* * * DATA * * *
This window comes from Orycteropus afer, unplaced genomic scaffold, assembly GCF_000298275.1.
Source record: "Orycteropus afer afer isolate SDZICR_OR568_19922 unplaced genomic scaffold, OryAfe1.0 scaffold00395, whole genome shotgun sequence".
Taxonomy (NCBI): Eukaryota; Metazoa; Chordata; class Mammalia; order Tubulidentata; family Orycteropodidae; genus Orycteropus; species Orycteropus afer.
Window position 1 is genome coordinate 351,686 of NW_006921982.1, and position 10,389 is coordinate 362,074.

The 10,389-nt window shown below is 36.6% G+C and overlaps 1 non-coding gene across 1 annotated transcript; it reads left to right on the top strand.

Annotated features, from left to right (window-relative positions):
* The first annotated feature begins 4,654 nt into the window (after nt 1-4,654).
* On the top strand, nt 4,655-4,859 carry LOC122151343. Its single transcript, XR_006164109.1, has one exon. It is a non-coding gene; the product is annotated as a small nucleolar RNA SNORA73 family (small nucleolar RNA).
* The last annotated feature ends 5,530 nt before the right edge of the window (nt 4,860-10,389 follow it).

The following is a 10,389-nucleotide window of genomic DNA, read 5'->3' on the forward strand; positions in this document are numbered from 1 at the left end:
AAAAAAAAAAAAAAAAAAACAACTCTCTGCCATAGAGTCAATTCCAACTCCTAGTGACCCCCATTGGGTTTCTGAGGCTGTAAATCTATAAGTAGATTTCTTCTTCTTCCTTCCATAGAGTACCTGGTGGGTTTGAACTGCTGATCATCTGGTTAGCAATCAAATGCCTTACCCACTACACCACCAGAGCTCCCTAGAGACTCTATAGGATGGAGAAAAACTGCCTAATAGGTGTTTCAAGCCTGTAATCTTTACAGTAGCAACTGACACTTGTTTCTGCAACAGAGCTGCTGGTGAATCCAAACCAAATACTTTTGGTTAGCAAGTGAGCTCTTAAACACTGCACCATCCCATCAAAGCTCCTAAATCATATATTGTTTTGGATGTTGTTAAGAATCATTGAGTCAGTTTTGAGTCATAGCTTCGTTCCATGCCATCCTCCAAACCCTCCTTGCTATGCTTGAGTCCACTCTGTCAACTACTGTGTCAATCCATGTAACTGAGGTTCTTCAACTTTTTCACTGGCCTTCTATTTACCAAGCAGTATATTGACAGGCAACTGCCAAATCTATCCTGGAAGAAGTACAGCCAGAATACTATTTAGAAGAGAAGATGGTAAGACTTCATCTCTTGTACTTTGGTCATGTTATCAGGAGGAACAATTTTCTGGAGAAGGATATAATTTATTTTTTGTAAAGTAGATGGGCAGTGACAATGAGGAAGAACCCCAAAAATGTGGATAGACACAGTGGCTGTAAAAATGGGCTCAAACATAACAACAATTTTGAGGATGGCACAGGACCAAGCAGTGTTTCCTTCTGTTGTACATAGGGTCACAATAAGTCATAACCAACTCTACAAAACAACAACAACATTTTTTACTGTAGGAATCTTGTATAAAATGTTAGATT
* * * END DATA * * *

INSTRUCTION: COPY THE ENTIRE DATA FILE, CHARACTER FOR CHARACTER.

This window comes from Orycteropus afer, unplaced genomic scaffold, assembly GCF_000298275.1.
Source record: "Orycteropus afer afer isolate SDZICR_OR568_19922 unplaced genomic scaffold, OryAfe1.0 scaffold00395, whole genome shotgun sequence".
Taxonomy (NCBI): Eukaryota; Metazoa; Chordata; class Mammalia; order Tubulidentata; family Orycteropodidae; genus Orycteropus; species Orycteropus afer.
Window position 1 is genome coordinate 351,686 of NW_006921982.1, and position 10,389 is coordinate 362,074.

The 10,389-nt window shown below is 36.6% G+C and overlaps 1 non-coding gene across 1 annotated transcript; it reads left to right on the top strand.

Annotated features, from left to right (window-relative positions):
* The first annotated feature begins 4,654 nt into the window (after nt 1-4,654).
* On the top strand, nt 4,655-4,859 carry LOC122151343. Its single transcript, XR_006164109.1, has one exon. It is a non-coding gene; the product is annotated as a small nucleolar RNA SNORA73 family (small nucleolar RNA).
* The last annotated feature ends 5,530 nt before the right edge of the window (nt 4,860-10,389 follow it).

The following is a 10,389-nucleotide window of genomic DNA, read 5'->3' on the forward strand; positions in this document are numbered from 1 at the left end:
AAAAAAAAAAAAAAAAAAACAACTCTCTGCCATAGAGTCAATTCCAACTCCTAGTGACCCCCATTGGGTTTCTGAGGCTGTAAATCTATAAGTAGATTTCTTCTTCTTCCTTCCATAGAGTACCTGGTGGGTTTGAACTGCTGATCATCTGGTTAGCAATCAAATGCCTTACCCACTACACCACCAGAGCTCCCTAGAGACTCTATAGGATGGAGAAAAACTGCCTAATAGGTGTTTCAAGCCTGTAATCTTTACAGTAGCAACTGACACTTGTTTCTGCAACAGAGCTGCTGGTGAATCCAAACCAAATACTTTTGGTTAGCAAGTGAGCTCTTAAACACTGCACCATCCCATCAAAGCTCCTAAATCATATATTGTTTTGGATGTTGTTAAGAATCATTGAGTCAGTTTTGAGTCATAGCTTCGTTCCATGCCATCCTCCAAACCCTCCTTGCTATGCTTGAGTCCACTCTGTCAACTACTGTGTCAATCCATGTAACTGAGGTTCTTCAACTTTTTCACTGGCCTTCTATTTACCAAGCAGTATATTGACAGGCAACTGCCAAATCTATCCTGGAAGAAGTACAGCCAGAATACTATTTAGAAGAGAAGATGGTAAGACTTCATCTCTTGTACTTTGGTCATGTTATCAGGAGGAACAATTTTCTGGAGAAGGATATAATTTATTTTTTGTAAAGTAGATGGGCAGTGACAATGAGGAAGAACCCCAAAAATGTGGATAGACACAGTGGCTGTAAAAATGGGCTCAAACATAACAACAATTTTGAGGATGGCACAGGACCAAGCAGTGTTTCCTTCTGTTGTACATAGGGTCACAATAAGTCATAACCAACTCTACAAAACAACAACAACATTTTTTACTGTAGGAATCTTGTATAAAATGTTAGATT